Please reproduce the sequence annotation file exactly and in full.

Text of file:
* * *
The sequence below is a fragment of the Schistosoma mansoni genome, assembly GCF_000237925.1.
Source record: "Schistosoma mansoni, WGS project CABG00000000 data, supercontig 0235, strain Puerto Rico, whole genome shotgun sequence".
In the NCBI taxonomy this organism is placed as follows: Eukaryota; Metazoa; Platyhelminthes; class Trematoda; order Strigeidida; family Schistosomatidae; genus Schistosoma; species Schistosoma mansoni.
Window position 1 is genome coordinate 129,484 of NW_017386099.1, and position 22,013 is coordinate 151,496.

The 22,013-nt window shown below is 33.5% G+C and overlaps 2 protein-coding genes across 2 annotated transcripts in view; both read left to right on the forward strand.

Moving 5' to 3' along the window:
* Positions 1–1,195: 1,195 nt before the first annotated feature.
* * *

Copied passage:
The sequence below is a fragment of the Schistosoma mansoni genome, assembly GCF_000237925.1.
Source record: "Schistosoma mansoni, WGS project CABG00000000 data, supercontig 0235, strain Puerto Rico, whole genome shotgun sequence".
In the NCBI taxonomy this organism is placed as follows: Eukaryota; Metazoa; Platyhelminthes; class Trematoda; order Strigeidida; family Schistosomatidae; genus Schistosoma; species Schistosoma mansoni.
Window position 1 is genome coordinate 129,484 of NW_017386099.1, and position 22,013 is coordinate 151,496.

The 22,013-nt window shown below is 33.5% G+C and overlaps 2 protein-coding genes across 2 annotated transcripts in view; both read left to right on the forward strand.

Moving 5' to 3' along the window:
* Positions 1–1,195: 1,195 nt before the first annotated feature.